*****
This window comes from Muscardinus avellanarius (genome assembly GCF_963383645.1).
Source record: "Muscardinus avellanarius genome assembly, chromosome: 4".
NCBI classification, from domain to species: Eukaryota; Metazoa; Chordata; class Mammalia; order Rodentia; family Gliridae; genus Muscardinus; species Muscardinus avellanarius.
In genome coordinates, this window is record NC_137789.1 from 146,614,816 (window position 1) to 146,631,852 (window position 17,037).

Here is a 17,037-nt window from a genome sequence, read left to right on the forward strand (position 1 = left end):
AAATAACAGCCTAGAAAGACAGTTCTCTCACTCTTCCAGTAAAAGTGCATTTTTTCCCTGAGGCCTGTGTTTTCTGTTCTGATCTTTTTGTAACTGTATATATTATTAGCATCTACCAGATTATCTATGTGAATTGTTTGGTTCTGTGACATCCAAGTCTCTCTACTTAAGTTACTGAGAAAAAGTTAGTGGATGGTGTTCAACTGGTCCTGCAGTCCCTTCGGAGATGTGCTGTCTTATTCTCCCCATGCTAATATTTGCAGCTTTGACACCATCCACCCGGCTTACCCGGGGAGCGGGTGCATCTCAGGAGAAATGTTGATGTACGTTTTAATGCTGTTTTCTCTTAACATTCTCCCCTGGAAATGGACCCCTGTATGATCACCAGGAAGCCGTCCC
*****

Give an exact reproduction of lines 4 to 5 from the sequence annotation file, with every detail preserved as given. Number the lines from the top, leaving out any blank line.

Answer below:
In genome coordinates, this window is record NC_137789.1 from 146,614,816 (window position 1) to 146,631,852 (window position 17,037).

Here is a 17,037-nt window from a genome sequence, read left to right on the forward strand (position 1 = left end):